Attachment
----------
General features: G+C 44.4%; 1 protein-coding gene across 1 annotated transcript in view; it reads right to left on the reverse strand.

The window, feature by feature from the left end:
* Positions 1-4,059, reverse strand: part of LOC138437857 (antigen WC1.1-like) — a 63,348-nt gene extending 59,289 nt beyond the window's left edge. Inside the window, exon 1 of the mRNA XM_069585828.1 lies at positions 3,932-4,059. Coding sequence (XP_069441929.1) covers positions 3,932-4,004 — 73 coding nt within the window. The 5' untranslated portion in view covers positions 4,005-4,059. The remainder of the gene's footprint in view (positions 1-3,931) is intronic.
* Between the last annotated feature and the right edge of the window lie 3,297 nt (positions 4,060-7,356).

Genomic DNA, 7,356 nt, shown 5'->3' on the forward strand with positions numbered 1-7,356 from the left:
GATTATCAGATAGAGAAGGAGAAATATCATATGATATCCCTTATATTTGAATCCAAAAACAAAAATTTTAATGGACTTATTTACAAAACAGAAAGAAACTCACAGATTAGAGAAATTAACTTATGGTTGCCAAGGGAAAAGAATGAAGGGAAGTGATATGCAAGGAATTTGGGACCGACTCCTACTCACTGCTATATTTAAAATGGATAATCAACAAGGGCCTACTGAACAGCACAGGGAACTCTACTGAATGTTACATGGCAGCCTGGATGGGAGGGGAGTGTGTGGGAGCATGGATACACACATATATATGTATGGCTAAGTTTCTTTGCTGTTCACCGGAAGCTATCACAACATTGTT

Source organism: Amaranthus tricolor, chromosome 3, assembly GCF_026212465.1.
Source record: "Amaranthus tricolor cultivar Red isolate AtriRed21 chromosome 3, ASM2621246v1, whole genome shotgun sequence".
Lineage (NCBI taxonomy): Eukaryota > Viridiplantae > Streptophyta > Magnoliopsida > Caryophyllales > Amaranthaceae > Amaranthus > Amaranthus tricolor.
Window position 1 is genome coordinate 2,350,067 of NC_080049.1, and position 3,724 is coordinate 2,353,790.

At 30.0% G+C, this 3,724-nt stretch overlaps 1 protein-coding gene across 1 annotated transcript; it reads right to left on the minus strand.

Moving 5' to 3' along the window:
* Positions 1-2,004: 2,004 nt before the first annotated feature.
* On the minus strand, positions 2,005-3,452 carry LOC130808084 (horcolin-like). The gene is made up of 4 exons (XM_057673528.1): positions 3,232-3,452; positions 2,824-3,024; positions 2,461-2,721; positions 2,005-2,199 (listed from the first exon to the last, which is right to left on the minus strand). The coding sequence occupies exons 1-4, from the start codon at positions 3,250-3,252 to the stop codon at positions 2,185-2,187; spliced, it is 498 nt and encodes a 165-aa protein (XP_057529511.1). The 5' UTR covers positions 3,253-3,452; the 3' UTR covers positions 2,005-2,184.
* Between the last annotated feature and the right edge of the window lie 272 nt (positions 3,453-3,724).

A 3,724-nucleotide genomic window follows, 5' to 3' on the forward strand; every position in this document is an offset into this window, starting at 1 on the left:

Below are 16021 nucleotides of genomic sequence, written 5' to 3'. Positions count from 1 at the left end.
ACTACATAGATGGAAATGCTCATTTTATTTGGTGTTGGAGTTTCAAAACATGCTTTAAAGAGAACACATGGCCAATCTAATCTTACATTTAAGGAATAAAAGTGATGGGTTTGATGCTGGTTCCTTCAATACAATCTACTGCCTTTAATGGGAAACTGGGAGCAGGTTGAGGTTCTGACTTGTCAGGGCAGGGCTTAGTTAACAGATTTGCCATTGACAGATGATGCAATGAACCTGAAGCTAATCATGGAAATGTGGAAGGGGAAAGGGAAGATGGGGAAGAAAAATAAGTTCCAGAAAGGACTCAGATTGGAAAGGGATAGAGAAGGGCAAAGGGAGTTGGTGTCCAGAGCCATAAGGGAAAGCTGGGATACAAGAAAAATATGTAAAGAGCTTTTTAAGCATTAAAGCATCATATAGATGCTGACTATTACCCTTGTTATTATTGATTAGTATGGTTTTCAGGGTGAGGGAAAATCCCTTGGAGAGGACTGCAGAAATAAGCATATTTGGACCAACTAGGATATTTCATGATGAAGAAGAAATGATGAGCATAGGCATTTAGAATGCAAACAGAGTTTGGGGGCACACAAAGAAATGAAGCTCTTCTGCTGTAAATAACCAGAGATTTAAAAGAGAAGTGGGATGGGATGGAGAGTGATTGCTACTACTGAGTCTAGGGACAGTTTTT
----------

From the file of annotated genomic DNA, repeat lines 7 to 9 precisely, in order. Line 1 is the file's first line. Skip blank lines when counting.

Source organism: Amaranthus tricolor, chromosome 3, assembly GCF_026212465.1.
Source record: "Amaranthus tricolor cultivar Red isolate AtriRed21 chromosome 3, ASM2621246v1, whole genome shotgun sequence".
Lineage (NCBI taxonomy): Eukaryota > Viridiplantae > Streptophyta > Magnoliopsida > Caryophyllales > Amaranthaceae > Amaranthus > Amaranthus tricolor.